FIlm Review: Zero Dark Thirty

This review was originally published on The Orange Post on Sunday 17th February 2013.

Kathryn Bigelow’s follow up to her Oscar winning The Hurt Locker begins with a black screen accompanied by recordings of real phone calls made by doomed workers trapped in the World Trade Centre in 2001. This disturbing moment sets the agenda for Zero Dark Thirty and for the next 150 minutes, the film, just like its protagonist, CIA analyst Maya, never loses sight of its target.

 Zero Dark Thirty is an almost perfect example of the procedural format of storytelling. Used widely in television in popular programs such as CSI, NCIS and Bones, as well as recent Oscar contender Lincoln, the procedural chronologically follows an event, usually a crime, through to its conclusion. In the case of Zero Dark Thirty, the original script was set to depict the unsuccessful decade-long efforts to hunt down Osama bin Laden. His actual capture and death in 2011 prompted Bigelow to change her film, ultimately into a much satisfying experience as far as I am concerned. Despite knowing what happens at the end, I was on the edge of my seat during the final sequences of the film.

Jessica Chastain, Oscar nominated for her performance here, plays Maya, a green CIA agent, fresh out of high school, whose sole mission over her brief career is to find “UBL”. Despite changing US Presidents, Governments and CIA bosses, each with different priorities and approaches to world politics, Maya clings to her scraps of evidence and information. Chastain appears in almost every scene in the film and delivers a powerful, magnetic performance that will win her the Best Actress Oscar.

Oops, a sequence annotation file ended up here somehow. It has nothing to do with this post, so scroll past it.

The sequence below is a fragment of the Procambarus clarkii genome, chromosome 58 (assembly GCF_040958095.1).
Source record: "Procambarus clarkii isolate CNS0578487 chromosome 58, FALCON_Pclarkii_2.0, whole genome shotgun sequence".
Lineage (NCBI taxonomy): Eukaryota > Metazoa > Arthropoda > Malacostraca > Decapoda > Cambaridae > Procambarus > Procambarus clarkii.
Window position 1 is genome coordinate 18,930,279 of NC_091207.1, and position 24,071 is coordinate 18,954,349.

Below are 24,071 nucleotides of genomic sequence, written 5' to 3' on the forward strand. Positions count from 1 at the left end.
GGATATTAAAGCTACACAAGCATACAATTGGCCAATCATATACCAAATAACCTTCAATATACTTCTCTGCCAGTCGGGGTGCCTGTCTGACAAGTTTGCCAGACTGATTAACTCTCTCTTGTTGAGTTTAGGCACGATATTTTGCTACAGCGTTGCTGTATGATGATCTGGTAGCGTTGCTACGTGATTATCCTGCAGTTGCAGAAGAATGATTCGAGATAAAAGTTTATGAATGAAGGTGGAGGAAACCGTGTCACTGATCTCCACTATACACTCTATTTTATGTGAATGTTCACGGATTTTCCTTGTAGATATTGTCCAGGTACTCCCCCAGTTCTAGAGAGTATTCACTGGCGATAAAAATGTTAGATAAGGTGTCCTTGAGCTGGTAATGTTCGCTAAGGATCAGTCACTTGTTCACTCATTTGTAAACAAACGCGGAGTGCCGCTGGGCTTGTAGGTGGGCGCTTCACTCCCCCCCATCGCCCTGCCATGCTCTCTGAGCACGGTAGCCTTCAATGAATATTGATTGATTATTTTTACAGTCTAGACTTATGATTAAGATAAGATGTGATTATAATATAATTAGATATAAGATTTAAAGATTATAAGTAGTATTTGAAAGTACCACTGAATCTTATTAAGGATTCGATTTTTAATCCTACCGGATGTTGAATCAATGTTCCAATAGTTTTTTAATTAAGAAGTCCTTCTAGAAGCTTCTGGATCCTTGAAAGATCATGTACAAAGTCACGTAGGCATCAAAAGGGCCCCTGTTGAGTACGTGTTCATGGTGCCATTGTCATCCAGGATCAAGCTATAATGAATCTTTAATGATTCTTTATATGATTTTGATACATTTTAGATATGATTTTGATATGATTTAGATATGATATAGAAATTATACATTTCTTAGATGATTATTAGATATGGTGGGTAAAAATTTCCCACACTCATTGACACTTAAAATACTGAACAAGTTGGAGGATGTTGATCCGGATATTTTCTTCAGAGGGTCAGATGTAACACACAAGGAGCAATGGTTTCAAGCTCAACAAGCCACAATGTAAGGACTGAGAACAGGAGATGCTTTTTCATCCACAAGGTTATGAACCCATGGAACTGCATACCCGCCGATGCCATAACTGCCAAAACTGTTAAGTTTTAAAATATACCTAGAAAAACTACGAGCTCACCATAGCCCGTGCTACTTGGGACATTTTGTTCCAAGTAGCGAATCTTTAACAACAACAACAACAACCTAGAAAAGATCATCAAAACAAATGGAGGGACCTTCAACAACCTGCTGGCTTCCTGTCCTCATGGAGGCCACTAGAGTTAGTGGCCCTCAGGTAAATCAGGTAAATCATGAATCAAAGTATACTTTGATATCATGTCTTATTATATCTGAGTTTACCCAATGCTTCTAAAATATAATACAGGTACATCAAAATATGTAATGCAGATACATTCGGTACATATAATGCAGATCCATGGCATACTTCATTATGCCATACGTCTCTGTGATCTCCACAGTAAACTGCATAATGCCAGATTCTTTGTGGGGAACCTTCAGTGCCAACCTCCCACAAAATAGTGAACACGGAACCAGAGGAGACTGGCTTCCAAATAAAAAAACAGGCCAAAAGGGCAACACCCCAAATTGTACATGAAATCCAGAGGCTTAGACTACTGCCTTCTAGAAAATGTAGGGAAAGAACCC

Supporting her onscreen is an impressive quartet of US based Aussie actors. Callan Mulvey and brothers Joel and Nash Edgerton play three of the efficient Seal Team Six, who carry out the final mission in Pakistan. Jason Clarke (Lawless) is impressive as Dan, a CIA agent who will do anything to extract information from his captives.

Between Zero Dark Thirty and Lincoln, it seems that every respected US male actor had a gig last year. Mark Strong (Tinker Sailor Soldier Spy) and Kyle Chandler (Super 8) head up the mega male heavy cast. Only Torchwood’s John Barrowman puzzled in a cameo that probably would only be noticed by Doctor Who fans.

Much ado has been made in the media of the portrayal of torture in the film. I must profess to being slightly naive in regards to this prior to my Zero Dark Thirty experience, having no idea what waterboarding meant. All I can say that it’s uncomfortable to watch but depicted onscreen with no political agenda whatsoever.

Zero Dark Thirty is a tense, cold film that will grip you right to the very end. With many scenes taking place at night, it begs to be experienced at the cinema. See it now. It is the finest film of the year so far.

Published in: on February 18, 2013 at 10:51  Leave a Comment  
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